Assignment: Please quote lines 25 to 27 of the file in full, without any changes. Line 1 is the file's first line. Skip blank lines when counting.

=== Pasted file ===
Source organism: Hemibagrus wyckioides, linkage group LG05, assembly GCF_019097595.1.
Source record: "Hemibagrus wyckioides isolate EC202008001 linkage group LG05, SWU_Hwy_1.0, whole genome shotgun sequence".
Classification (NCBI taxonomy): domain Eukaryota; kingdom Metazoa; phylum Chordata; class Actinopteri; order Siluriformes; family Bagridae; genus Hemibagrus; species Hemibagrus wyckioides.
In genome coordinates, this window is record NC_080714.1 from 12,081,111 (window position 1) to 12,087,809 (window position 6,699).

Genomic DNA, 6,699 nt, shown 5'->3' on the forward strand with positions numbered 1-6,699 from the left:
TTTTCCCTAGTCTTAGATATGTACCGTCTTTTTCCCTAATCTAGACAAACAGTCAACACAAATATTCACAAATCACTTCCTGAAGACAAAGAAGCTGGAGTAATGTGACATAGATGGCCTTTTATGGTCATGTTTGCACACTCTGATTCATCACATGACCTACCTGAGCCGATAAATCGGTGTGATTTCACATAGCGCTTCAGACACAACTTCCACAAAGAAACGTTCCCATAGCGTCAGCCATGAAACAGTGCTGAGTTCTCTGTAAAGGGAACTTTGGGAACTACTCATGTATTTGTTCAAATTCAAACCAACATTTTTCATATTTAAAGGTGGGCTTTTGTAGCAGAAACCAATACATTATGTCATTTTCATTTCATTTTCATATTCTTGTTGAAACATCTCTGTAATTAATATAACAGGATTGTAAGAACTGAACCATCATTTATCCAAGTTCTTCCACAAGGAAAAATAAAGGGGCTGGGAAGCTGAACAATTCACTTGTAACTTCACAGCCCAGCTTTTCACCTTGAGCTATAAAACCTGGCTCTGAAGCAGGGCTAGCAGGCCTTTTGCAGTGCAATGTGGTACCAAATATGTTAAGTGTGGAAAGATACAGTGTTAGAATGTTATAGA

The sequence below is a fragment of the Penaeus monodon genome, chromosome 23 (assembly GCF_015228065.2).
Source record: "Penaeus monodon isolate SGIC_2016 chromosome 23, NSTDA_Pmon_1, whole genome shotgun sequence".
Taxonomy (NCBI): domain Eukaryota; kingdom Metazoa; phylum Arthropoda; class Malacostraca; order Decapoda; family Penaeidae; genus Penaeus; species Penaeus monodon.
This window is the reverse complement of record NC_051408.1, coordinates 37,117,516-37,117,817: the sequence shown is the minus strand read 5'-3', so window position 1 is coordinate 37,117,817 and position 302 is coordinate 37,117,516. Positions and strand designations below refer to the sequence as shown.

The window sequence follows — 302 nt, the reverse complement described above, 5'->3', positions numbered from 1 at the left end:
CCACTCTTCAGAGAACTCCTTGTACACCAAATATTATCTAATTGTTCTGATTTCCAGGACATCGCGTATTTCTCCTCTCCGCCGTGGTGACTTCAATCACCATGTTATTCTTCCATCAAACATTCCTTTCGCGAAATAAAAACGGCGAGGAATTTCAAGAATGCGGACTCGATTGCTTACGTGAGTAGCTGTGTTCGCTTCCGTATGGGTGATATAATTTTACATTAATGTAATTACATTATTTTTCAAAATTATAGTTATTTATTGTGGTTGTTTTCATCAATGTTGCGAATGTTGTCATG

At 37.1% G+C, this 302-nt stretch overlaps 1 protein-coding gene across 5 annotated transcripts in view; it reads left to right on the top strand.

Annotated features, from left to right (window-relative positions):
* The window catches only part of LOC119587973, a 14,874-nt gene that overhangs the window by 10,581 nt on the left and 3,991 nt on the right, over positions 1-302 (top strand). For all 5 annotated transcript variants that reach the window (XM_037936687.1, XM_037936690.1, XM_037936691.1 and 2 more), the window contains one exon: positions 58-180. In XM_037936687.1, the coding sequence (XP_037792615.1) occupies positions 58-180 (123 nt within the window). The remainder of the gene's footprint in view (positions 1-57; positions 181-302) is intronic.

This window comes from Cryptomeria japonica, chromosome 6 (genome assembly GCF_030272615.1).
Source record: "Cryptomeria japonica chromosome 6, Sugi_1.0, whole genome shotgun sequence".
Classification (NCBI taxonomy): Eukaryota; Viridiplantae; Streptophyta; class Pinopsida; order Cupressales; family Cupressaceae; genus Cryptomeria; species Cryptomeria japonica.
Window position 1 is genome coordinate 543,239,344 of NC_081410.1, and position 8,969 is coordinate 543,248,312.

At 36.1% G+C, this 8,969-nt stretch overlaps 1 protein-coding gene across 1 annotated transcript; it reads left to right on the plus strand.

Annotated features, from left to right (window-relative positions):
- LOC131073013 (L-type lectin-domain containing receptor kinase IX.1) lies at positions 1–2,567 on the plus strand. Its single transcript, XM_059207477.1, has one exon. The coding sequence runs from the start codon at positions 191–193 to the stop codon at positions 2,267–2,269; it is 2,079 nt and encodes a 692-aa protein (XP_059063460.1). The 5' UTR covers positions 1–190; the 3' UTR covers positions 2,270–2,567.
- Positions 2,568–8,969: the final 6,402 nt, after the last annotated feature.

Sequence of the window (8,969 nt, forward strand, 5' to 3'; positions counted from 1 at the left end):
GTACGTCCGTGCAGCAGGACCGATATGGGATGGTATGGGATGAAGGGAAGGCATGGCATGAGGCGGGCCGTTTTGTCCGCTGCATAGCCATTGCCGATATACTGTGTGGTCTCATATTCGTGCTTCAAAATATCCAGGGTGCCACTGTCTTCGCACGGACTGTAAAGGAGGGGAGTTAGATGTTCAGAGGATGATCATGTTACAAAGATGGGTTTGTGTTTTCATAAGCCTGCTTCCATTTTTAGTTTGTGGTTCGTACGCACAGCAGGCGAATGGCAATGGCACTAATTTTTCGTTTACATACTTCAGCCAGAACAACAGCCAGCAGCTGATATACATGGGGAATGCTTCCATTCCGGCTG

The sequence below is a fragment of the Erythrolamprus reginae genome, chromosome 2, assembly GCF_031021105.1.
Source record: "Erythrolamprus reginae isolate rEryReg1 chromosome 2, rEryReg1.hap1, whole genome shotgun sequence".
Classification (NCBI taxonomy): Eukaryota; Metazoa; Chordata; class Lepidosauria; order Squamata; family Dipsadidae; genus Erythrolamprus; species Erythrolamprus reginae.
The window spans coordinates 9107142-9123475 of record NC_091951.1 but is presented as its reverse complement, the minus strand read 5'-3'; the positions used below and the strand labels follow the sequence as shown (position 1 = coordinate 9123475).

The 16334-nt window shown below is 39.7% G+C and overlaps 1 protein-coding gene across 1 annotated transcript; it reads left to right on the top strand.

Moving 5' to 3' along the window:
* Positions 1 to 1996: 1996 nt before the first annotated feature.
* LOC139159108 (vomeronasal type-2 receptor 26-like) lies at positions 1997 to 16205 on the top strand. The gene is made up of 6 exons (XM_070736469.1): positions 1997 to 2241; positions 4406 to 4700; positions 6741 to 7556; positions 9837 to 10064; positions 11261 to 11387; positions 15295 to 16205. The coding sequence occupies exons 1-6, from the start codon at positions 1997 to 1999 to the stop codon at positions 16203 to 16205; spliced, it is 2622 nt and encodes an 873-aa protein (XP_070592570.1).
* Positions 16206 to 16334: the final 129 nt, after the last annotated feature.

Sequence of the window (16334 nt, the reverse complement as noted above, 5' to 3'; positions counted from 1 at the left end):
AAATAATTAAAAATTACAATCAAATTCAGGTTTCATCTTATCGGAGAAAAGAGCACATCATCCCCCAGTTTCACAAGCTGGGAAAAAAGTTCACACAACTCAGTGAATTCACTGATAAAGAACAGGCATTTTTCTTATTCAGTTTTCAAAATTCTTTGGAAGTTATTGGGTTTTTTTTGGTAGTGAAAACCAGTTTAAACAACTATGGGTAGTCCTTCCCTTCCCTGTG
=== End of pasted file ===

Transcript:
GTACGTCCGTGCAGCAGGACCGATATGGGATGGTATGGGATGAAGGGAAGGCATGGCATGAGGCGGGCCGTTTTGTCCGCTGCATAGCCATTGCCGATATACTGTGTGGTCTCATATTCGTGCTTCAAAATATCCAGGGTGCCACTGTCTTCGCACGGACTGTAAAGGAGGGGAGTTAGATGTTCAGAGGATGATCATGTTACAAAGATGGGTTTGTGTTTTCATAAGCCTGCTTCCATTTTTAGTTTGTGGTTCGTACGCACAGCAGGCGAATGGCAATGGCACTAATTTTTCGTTTACATACTTCAGCCAGAACAACAGCCAGCAGCTGATATACATGGGGAATGCTTCCATTCCGGCTG

The sequence below is a fragment of the Erythrolamprus reginae genome, chromosome 2, assembly GCF_031021105.1.
Source record: "Erythrolamprus reginae isolate rEryReg1 chromosome 2, rEryReg1.hap1, whole genome shotgun sequence".